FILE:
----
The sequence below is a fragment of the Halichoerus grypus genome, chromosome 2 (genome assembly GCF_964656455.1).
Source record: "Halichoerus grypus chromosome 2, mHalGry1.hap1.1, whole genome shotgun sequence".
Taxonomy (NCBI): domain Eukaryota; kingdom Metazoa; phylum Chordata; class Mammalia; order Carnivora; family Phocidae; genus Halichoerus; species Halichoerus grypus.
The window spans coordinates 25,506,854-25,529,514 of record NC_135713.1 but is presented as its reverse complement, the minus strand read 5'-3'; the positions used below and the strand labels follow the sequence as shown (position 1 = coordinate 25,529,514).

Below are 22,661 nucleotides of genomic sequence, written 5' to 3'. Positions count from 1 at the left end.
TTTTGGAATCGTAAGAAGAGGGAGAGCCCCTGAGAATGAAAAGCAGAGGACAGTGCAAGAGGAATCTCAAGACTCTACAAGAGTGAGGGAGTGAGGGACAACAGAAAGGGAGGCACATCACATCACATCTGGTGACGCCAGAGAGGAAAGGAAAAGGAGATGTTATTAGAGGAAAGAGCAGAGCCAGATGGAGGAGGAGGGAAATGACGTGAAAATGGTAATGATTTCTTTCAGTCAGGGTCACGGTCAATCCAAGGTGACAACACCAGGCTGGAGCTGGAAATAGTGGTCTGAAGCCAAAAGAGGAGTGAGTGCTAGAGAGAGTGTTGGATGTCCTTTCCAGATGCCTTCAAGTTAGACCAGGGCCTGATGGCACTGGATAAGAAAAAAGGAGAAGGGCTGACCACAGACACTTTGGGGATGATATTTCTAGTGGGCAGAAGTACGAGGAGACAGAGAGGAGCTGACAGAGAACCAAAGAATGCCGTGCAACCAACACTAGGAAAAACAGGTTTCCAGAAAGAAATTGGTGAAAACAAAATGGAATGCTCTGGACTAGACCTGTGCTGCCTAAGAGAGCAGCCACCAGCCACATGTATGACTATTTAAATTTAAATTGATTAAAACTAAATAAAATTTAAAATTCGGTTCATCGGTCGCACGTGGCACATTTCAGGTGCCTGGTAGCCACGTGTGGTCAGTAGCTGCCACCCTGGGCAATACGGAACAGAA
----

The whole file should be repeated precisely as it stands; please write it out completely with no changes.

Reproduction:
The sequence below is a fragment of the Halichoerus grypus genome, chromosome 2 (genome assembly GCF_964656455.1).
Source record: "Halichoerus grypus chromosome 2, mHalGry1.hap1.1, whole genome shotgun sequence".
Taxonomy (NCBI): domain Eukaryota; kingdom Metazoa; phylum Chordata; class Mammalia; order Carnivora; family Phocidae; genus Halichoerus; species Halichoerus grypus.
The window spans coordinates 25,506,854-25,529,514 of record NC_135713.1 but is presented as its reverse complement, the minus strand read 5'-3'; the positions used below and the strand labels follow the sequence as shown (position 1 = coordinate 25,529,514).

Below are 22,661 nucleotides of genomic sequence, written 5' to 3'. Positions count from 1 at the left end.
TTTTGGAATCGTAAGAAGAGGGAGAGCCCCTGAGAATGAAAAGCAGAGGACAGTGCAAGAGGAATCTCAAGACTCTACAAGAGTGAGGGAGTGAGGGACAACAGAAAGGGAGGCACATCACATCACATCTGGTGACGCCAGAGAGGAAAGGAAAAGGAGATGTTATTAGAGGAAAGAGCAGAGCCAGATGGAGGAGGAGGGAAATGACGTGAAAATGGTAATGATTTCTTTCAGTCAGGGTCACGGTCAATCCAAGGTGACAACACCAGGCTGGAGCTGGAAATAGTGGTCTGAAGCCAAAAGAGGAGTGAGTGCTAGAGAGAGTGTTGGATGTCCTTTCCAGATGCCTTCAAGTTAGACCAGGGCCTGATGGCACTGGATAAGAAAAAAGGAGAAGGGCTGACCACAGACACTTTGGGGATGATATTTCTAGTGGGCAGAAGTACGAGGAGACAGAGAGGAGCTGACAGAGAACCAAAGAATGCCGTGCAACCAACACTAGGAAAAACAGGTTTCCAGAAAGAAATTGGTGAAAACAAAATGGAATGCTCTGGACTAGACCTGTGCTGCCTAAGAGAGCAGCCACCAGCCACATGTATGACTATTTAAATTTAAATTGATTAAAACTAAATAAAATTTAAAATTCGGTTCATCGGTCGCACGTGGCACATTTCAGGTGCCTGGTAGCCACGTGTGGTCAGTAGCTGCCACCCTGGGCAATACGGAACAGAA